But after four years of the gin fix, something broke. Her liveliness slackened and her tenderness seemed to grow claws. The girls stopped coming home and their mother stopped leaving. She lay with her head bent into the sofa, her legs dangling over one arm. Their father took to playing hours on end of Xbox, wandering into the kitchen only to eat. He played through nights until he found himself having beaten every game in the house, at which point he didn’t feel like buying another one. Instead, he bought a program. A desert-dry three months in Tuscan, Arizona: a summer-camp for addicted mothers like his wife to live poolside, healing in the most luxurious –deprivation available. When she accepted it without fight, the family celebrated her last night by drinking one last gin fix, and their father drank with them, and their mother promised she’d call home every day.
Two weeks later was the first they heard from her. She appeared at the door, and she brought her Goslings with her. Tuscan was hell, she told them. They made her cry and took notes; she’d never go back. So their dad opened the door and welcomed her. That night they ordered pizza to normalize the family again. While Annabelle picked off the pepperoni, her father spoke for the group. He said they missed her, because they had. He said they loved her, because they did. He said they were glad to have her back, because she was back, and once you’re in a situation liking it is the least you can do. But dinner ended, and when the parents retreated to their room, the girls abandoned their plates in the kitchen, grabbed their keys and shoes, left a note and left home, not fully aware of which parent they were fleeing.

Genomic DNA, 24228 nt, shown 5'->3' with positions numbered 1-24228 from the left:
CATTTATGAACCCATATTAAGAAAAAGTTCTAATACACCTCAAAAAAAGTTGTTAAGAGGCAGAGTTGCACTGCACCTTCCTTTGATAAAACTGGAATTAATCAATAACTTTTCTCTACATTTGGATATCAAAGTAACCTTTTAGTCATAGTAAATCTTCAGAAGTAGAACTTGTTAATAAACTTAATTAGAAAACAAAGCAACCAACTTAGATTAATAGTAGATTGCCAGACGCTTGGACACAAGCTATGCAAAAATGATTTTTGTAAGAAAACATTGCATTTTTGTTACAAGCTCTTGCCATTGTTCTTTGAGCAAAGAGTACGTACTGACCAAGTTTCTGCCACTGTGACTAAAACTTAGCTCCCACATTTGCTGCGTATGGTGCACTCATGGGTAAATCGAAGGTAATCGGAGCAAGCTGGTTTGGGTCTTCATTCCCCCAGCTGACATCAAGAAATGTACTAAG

It was the deadness of Lenox that brought them to the pool. Here they sat, in their day clothes, breaking the water’s tight surface with their eyes.
Claudia stood up and faced her sister. Her jeans were wet where she cuffed them.
“I have an idea,” she said. “Let’s go for a swim.”
Annabelle watched as Claudia’s dark shadow shed her cardigan. She tossed it onto the concrete, where it sat like a puddle. Crossing her arms and pinching the waist of her shirt, she looked at Annabelle, who sat with her sweater stretched over her knees.
“So?” Claudia asked.
“I don’t know.”
“What’s there to worry about?”
“We’re sisters, it’s fine.” Claudia began to remove her shirt, starting from the bottom and peeling it over her head. It wasn’t until she felt the cold wind against her stomach that she realized the mistake in her reasoning: simply “being sisters” had never prompted her and Annabelle to be naked in each other’s presence before. It was a ritual that stopped with collective baths—memories that existed in photograph only but not in the mind—baths recalled in the implied perspective of the mother, who took pictures of her daughters as she proceeded to sponge them both. Yet since then, since their mother stopped bathing them, they had never been naked in the same room. Being sisters did not make it fine.